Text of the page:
Sometimes the only way to win a prickly stakeholder over is to spend more time with them. Embrace it as a challenge and a way to improve your stakeholder engagement skills!
If you know a person is likely to be difficult in a workshop, or when presenting a decision, get ahead of the game and talk to them first. Make sure they feel heard before the meeting, understand their key concerns and what they think the mitigations should be. Then in the meeting, acknowledge those concerns and talk about the mitigation strategies. Having this discussion ahead of time will give you more time to prepare, and allow you to seek input from your team if needed.
Tip 7: Keep everyone in the loop
Remember, people hate surprises at work – so keep all your stakeholders in the loop throughout product development.
You might have the user journey map on a physical or digital wall that is available for everyone to see. You may have a public kanban. You might choose to run regular showcases that are open for all stakeholders to attend. You may choose to send out regular updates by email, or you may need to use a selection of these approaches to meet the needs of all stakeholders. Which takes me nicely on to….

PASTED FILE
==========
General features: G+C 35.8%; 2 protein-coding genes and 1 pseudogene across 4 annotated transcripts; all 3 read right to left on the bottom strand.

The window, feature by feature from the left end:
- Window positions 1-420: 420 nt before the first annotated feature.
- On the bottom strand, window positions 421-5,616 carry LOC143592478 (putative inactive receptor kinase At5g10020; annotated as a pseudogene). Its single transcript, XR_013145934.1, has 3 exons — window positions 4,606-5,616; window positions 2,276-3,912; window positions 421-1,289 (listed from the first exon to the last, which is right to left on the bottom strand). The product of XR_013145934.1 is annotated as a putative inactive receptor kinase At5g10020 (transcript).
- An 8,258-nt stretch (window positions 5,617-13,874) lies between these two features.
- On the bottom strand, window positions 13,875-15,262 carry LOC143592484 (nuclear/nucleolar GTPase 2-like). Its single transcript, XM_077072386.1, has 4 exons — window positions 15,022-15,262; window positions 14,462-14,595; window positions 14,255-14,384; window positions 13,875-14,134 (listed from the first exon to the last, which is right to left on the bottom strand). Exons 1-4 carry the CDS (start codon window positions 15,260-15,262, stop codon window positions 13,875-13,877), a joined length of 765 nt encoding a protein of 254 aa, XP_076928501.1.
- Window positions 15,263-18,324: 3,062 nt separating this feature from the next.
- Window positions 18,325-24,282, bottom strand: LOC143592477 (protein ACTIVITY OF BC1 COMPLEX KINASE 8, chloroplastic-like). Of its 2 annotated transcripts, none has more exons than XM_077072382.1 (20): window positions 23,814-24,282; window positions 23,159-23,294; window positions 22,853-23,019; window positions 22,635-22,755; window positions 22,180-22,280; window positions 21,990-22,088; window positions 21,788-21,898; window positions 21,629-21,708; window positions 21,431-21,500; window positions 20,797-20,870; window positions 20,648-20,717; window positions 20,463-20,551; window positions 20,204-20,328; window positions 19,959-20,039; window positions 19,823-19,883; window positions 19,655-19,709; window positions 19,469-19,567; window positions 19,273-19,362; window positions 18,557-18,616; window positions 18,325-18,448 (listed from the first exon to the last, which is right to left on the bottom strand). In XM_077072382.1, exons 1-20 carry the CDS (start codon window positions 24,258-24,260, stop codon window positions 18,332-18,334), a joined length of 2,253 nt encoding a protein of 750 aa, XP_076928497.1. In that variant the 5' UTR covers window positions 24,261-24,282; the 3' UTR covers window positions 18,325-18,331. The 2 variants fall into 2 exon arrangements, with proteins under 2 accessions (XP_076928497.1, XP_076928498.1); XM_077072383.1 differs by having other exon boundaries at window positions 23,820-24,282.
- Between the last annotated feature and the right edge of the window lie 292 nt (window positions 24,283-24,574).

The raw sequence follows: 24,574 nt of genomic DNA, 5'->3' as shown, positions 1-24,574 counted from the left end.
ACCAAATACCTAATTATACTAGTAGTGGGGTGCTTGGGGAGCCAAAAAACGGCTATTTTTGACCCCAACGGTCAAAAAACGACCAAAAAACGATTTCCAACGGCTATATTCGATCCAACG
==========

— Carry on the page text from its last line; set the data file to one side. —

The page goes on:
Tip 8: Be respectful of people’s time: Summarise!
One of the best tips that I’ve been given is that the more senior a person, the fewer lines there should be in emails you send them. An email to a CEO should never be more than 3 lines long! It’s worth keeping this in mind with verbal communications too.
Tip 9: Spot patterns in how your stakeholders communicate, and replicate them
If your stakeholders have a particular way they like to communicate, use it! Look at how they speak to an audience and present information, and use those techniques when working with them, while staying within your own style parameters of course.
For example, I once worked with a CEO who loved to use military analogies when communicating with the company. I had to give a presentation to him about the different directions my product strategy could take, and why I was recommending a particular strategy. I didn’t want to use the military analogy as that wasn’t very me, but I knew if I took that kind of approach I would get a better response. So I built my presentation around the game of chess. Each chess piece represented a different potential product strategy. The CEO loved the presentation! He could really identify with it, and I got the feedback and response I needed to move forward with my preferred product strategy. Bingo!
Tip 10: You don’t have to work this out all by yourself.
If you see a colleague manage a particular stakeholder well, ask them for their tips on how best to work with that person. You will learn as much in 30 minutes over a cup of tea as you may learn in a few months working with that stakeholder, especially if it’s someone you don’t get to spend much time with, such as the CEO or a GM.